#296 – Ikari Warriors II: Victory Road

Ikari-Warriors-2

            

                                                Sorry Paul, the power of your pecs will not repel the creatures.

 

Ikari-Warriors-II-Victory-Road-U-5B-5D-0

 

                        Shoot, blow things up, die, game over, take out cartridge, ponder it, shake head, walk away.

 

PLAYERS: 1-2 simultaneous

PUBLISHER: SNK

DEVELOPER: Micronics

GENRE: Action

RELEASE DATE: April 1988

 

Paul and Vince, the Ikari Warriors (not to be confused with Paul and Vince, the gay nightclub owners), liked destroying creation so much in the first game, they decided to thunder down Victory Road and take on the entire galaxy or something. Story is not why you jam an Ikari Warriors cartridge into your aging NES console (or sprightly legal knockoff, whatever the case may be). Here’s a solid question: why would you jam an Ikari Warriors cartridge into your NES? The original Ikari Warriors was a sorry excuse for an arcade port that nobody liked. Apparently, everyone’s distaste for the first game was music to SNK’s ears, thus Victory Road‘s quick release only eleven months after the first Ikari Warriors.

 

What’s changed: Paul (or Vince) must have been hittin’ the protein powder pretty hard because his sprite is incredibly large. The alien enemies are larger and faster than previous enemies as well, which means the chances for you to get hit are much greater. Despite your increased girth, your life bar is as puny as it is every was, and you still only have one life. The controls are not your friend either. While the slowdown is thankfully missing here, the controls account for your larger size and so you move slower. Also, the D-pad still feels clumsy, compared to the arcade’s original rotary controls. To summarize: because you are large (but slow and weak) and your enemies are large (and strong and fast), you will die often and you will have to start over from the very beginning every time. This ensures that you turn this installment of Ikari Warriors off more quickly than the previous one. Paul and Vince may have aspirations of turning the galaxy’s denizens into furious mulch, but in order to do that, they need to figure out how to move and aim accurately. Godspeed, boys.

 

F

 

The following two tabs change content below.

Latest posts by Dylan Cornelius (see all)

  • Anonymous

    It seems as though many reviewers do not know that you, in fact, can continue in this game. When you die, simply tap A,B,B,A and you will respawn.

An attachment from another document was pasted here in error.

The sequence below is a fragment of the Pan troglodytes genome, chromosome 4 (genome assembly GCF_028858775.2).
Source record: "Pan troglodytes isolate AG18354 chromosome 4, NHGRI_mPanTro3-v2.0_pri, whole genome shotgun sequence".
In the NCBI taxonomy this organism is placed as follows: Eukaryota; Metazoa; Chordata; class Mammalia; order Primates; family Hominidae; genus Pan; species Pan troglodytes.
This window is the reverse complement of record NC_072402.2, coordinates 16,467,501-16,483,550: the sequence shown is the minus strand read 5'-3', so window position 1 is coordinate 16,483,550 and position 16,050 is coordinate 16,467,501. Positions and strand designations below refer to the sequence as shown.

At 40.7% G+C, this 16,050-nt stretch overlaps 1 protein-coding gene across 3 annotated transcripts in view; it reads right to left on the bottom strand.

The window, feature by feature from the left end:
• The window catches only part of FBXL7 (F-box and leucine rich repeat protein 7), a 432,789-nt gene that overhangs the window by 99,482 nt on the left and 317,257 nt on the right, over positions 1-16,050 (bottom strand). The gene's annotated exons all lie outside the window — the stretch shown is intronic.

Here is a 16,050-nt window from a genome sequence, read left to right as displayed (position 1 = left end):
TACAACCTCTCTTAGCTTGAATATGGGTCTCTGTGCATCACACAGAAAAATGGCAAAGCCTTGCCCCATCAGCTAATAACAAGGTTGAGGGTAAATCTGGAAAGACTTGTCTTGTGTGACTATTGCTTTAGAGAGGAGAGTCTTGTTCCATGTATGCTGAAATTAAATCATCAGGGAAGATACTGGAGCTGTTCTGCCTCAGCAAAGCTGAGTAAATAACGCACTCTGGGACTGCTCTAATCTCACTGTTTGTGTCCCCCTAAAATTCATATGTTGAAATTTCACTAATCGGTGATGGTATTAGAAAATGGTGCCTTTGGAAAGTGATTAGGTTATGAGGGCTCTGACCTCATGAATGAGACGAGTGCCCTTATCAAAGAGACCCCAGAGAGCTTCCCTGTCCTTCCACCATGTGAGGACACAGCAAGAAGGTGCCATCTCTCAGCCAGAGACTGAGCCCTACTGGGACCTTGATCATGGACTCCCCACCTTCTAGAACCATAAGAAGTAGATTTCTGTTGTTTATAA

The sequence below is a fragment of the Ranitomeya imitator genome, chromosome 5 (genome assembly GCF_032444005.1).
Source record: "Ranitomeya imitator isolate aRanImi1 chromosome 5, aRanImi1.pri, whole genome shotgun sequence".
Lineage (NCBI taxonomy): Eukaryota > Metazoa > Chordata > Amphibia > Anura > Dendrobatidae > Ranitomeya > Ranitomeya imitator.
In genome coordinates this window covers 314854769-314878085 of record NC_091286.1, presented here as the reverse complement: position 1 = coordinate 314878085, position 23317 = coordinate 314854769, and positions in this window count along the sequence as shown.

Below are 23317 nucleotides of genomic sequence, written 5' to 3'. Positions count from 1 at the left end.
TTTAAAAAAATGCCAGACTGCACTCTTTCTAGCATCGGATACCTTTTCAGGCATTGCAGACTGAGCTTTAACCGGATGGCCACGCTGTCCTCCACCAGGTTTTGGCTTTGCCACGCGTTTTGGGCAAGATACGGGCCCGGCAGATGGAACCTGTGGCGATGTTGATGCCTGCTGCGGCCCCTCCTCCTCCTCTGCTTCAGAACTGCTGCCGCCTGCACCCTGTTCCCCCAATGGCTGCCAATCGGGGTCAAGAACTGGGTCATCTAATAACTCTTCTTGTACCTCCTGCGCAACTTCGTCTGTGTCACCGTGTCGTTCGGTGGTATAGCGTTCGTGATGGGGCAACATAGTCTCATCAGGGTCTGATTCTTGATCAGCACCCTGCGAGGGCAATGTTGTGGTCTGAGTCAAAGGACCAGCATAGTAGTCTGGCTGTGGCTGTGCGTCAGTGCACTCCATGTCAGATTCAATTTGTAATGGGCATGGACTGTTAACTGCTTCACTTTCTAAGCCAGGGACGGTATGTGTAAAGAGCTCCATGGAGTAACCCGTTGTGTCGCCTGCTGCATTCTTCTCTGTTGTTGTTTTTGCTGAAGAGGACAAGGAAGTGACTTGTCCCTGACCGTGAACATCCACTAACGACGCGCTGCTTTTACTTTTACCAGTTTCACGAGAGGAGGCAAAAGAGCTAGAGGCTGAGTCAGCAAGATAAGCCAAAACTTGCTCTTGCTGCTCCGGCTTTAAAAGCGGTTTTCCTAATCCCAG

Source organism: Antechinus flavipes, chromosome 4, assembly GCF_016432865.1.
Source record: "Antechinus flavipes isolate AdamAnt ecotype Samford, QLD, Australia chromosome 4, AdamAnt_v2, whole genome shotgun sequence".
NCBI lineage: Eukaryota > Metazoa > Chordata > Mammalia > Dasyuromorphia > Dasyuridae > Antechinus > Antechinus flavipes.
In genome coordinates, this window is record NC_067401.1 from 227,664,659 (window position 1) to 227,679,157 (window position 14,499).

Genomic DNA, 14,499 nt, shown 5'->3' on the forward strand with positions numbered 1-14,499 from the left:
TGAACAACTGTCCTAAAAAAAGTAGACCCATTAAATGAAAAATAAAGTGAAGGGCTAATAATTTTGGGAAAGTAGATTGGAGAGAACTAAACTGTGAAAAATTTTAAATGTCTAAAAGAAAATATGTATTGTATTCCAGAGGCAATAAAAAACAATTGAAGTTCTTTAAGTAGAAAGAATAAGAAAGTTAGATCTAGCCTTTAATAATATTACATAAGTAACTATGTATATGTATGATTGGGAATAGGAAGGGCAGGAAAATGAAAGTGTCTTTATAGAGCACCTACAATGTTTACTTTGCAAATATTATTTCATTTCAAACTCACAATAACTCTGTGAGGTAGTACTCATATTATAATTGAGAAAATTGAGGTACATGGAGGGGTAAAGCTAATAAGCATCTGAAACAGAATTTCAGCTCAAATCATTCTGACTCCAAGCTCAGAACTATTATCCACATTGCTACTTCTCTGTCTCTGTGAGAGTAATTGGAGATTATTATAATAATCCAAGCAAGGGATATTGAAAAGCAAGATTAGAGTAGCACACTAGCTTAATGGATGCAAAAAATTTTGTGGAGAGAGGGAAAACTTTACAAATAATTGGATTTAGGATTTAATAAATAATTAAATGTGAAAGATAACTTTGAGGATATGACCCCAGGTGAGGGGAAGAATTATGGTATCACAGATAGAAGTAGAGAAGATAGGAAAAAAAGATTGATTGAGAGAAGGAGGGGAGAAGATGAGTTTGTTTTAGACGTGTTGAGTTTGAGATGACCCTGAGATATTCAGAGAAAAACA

Now don’t ask me why it isn’t an automatic respawn, but it doesn’t matter. You CAN spawn and it’s pathetic seeing all of trade reviews giving this game terrible ratings because of the lack of continues.

    If you’re going to review a game, play it a little first, and also you should probably do some research so you don’t miss how to play the game.

  • Anonymous

    “Trade” was supposed to be “these”. My keyboard and autocorrect are giving me an incredibly hard time typing coherent sentences.

  • Anonymous, I played the game again, and lo and behold, you are right. I appreciate you telling me this code.

    What I don’t appreciate is this game. It’s slow, it’s boring, it’s terrible. While the infinite continue knowledge might change my rating a little – say, from an F to a D- – it does not make IW II good in anyway.

    Also, please don’t tell me how to review games. I’m not sure how many games (if any) that you’ve reviewed, but stuff slips past even the most stalwart of reviewers. We’re all human. Chill out. It’s an NES game.

  • Anonymous

    You know what? I remember having found a way to keep playing in the arcade booth at the local bowling alley when I was 9 or 10 and that alone made me like the game.

    The trick worked only sometimes tho, and my strategy consisted of mashing all the buttons and rotating the joystick around. Might’ve been a feature all along.

  • @Anonymous: From what I understand, the Ikari Warriors games were much more enjoyable in the arcade.

  • Anonymous

    So there’s a secret code to continue after dying? How was anyone supposed to know this in 1988 without the benefit of our good friend gamefaqs.com?
    Were there gamers out there that loved Swedish pop music so much they’d press ABBA every time they tried a new NES game just to see if their love of Dancing Queen would be rewarded by a developer who shared their enthusiasm?